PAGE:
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55+ Best William Shakespeare Quotes on Love, Life, and Death [2020]

While his true date of birth is not fully known, esteemed playwright, William Shakespeare, was baptized on April 26th, 1564 in Stratford-upon-Avon, Warwickshire, England. Shakespeare spent his days doing what he loved: writing, acting, and producing plays. On November 28th, 1582, he made Anne Hathaway his wife and together they bore 3 children: Susanne and the twins, Hamnet and Judith. Shortly after starting his family, he became a member of Lord Chamberlain’s company of players, “King’s Men”, in 1594. Joining this company gave him the opportunity to create the famous Globe Theater, work with the best actors, and become the greatest writer of his time.

With his death on April 23rd, 1616, William Shakespeare left behind a large legacy that seldom did he know, would be spoken about for centuries to come. In his lifetime, he wrote 37 plays that are classified as tragedies, comedies, or histories, he wrote 154 sonnets, and he published 2 full volumes of poetry. Alongside his widely read and analyzed writings, the famous Shakespeare also introduced the iambic pentameter which is now a form of poetry that is commonly used amongst writers. He also introduced upwards of 1,700 words into the English language that was not standardized in the 16th and 17th centuries. Shakespeare’s work left behind a vast amount of famous quotes and sayings that we still use today. Read the article below to find a Shakespeare quote to adore from one of his popular plays or sonnets!

William Shakespeare Quotes

Famous William Shakespeare Quotes

“Be not afraid of greatness. Some are born great, some achieve greatness, and others have greatness thrust upon them.” Twelfth Night, Act II, Scene V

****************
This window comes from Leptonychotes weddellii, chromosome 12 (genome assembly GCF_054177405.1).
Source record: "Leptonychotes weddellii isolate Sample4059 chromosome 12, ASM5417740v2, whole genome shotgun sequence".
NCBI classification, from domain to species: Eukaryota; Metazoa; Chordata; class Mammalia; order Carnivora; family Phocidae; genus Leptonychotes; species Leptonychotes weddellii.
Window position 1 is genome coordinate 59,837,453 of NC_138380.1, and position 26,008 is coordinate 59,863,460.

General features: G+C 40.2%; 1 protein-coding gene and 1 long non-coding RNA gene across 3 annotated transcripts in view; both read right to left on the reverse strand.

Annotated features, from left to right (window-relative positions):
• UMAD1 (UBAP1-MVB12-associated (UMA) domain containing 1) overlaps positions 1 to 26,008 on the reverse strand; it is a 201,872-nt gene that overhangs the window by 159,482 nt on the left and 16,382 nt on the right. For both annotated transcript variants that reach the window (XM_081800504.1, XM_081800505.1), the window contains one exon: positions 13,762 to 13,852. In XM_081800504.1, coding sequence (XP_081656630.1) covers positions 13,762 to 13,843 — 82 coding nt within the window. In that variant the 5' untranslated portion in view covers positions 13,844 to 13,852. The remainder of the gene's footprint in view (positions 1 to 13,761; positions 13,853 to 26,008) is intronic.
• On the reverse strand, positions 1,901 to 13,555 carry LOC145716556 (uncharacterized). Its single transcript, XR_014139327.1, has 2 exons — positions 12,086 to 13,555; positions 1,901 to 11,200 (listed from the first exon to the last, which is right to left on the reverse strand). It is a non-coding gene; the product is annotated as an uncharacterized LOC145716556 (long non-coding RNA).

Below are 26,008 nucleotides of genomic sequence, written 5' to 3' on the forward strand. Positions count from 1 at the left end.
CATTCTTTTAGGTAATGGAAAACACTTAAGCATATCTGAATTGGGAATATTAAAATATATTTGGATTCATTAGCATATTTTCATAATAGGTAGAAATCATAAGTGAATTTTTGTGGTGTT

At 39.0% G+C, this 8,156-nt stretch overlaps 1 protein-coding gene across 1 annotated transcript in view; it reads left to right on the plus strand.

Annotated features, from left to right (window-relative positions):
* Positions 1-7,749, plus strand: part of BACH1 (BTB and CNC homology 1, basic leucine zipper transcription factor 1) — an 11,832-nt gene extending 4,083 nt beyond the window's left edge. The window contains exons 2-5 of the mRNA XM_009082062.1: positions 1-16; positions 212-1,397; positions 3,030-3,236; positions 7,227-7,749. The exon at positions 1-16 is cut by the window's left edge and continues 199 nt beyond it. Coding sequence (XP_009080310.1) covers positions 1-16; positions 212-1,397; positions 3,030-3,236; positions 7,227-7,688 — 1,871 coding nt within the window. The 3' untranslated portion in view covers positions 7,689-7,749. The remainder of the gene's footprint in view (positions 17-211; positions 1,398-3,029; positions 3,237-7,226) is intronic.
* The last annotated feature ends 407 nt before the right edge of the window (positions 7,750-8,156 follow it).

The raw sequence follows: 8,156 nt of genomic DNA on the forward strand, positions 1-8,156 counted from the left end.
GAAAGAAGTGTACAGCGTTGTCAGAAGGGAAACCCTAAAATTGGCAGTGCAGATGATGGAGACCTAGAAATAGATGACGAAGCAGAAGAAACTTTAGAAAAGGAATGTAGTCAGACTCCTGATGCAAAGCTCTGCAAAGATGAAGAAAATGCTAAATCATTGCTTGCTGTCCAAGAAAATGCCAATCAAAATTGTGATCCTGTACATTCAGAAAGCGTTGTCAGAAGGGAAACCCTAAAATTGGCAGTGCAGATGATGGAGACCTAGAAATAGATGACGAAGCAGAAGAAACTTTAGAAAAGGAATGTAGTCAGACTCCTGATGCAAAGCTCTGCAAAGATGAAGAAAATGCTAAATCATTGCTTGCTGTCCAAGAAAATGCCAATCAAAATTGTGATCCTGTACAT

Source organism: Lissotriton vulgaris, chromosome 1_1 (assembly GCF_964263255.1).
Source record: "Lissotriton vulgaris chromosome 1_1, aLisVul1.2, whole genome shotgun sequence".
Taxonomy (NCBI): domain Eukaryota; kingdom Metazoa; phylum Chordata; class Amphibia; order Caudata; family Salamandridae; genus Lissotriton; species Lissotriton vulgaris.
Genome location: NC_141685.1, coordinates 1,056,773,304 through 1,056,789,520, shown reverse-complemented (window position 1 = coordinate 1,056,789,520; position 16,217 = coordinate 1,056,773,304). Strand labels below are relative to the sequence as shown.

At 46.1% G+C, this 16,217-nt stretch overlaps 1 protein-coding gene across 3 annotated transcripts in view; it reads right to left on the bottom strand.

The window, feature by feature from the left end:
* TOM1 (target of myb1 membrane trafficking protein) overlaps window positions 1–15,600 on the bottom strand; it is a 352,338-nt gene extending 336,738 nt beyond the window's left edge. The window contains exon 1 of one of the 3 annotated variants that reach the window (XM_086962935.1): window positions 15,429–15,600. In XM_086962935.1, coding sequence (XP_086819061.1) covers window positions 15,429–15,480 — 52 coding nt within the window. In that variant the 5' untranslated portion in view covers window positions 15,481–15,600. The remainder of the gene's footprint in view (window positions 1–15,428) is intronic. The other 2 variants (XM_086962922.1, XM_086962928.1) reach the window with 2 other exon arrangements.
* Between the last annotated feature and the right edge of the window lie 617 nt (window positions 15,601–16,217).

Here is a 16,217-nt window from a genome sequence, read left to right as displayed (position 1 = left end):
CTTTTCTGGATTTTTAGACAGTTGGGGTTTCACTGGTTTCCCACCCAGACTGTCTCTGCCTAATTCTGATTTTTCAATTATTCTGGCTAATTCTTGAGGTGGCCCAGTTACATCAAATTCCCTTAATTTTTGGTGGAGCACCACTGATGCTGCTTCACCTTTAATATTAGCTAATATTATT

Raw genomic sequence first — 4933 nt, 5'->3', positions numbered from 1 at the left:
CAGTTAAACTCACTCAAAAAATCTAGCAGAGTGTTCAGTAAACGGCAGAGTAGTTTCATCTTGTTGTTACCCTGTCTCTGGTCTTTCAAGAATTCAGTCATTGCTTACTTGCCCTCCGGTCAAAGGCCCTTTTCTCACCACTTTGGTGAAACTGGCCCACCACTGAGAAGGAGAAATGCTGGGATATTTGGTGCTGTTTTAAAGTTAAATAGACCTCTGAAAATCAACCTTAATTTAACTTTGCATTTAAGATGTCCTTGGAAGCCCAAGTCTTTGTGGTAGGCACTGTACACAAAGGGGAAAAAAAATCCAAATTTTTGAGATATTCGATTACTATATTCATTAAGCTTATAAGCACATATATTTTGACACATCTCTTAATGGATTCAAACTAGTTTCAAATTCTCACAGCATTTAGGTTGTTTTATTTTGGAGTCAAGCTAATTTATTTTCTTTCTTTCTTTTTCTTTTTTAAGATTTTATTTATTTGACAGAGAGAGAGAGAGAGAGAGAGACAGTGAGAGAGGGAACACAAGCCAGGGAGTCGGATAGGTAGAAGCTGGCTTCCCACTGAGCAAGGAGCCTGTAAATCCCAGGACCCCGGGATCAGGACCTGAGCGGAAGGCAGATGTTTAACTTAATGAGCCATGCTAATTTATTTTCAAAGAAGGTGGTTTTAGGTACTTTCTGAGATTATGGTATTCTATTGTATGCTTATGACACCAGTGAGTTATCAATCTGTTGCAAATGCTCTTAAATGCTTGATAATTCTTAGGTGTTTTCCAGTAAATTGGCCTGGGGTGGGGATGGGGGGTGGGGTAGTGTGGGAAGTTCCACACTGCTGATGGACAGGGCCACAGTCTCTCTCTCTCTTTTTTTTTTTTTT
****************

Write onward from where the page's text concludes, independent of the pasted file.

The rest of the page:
“Love looks not with the eyes, but with the mind, and therefore is winged Cupid painted blind.” A Midsummer Night’s Dream, Act I, Scene I

“The fool doth think he is wise, but the wise man knows himself to be a fool.” As You Like It, Act V, Scene I

“Good Night, Good night! Parting is such sweet sorrow, that I shall say good night till it be morrow.” Romeo and Juliet, Act II, Scene II

“They do not love that do not show their love.” The Two Gentlemen of Verona, Act I, Scene II

“Love all, trust a few, do wrong to none.” All’s Well that Ends Well, Act I, Scene I

“To be, or not to be, that is the question: Whether ’tis nobler in the mind to suffer The slings and arrows of outrageous fortune, Or to take arms against a sea of troubles…” Hamlet, Act III, Scene I

“Doubt that the sun doth move, doubt truth to be a liar, but never doubt I love.”  Hamlet, Act II, Scene II

“I bear a charmed life.” Macbeth, Act V, Scene VIII

“Love is heavy and light, bright and dark, hot and cold, sick and healthy, asleep and awake.” Romeo and Juliet, Act I, Scene I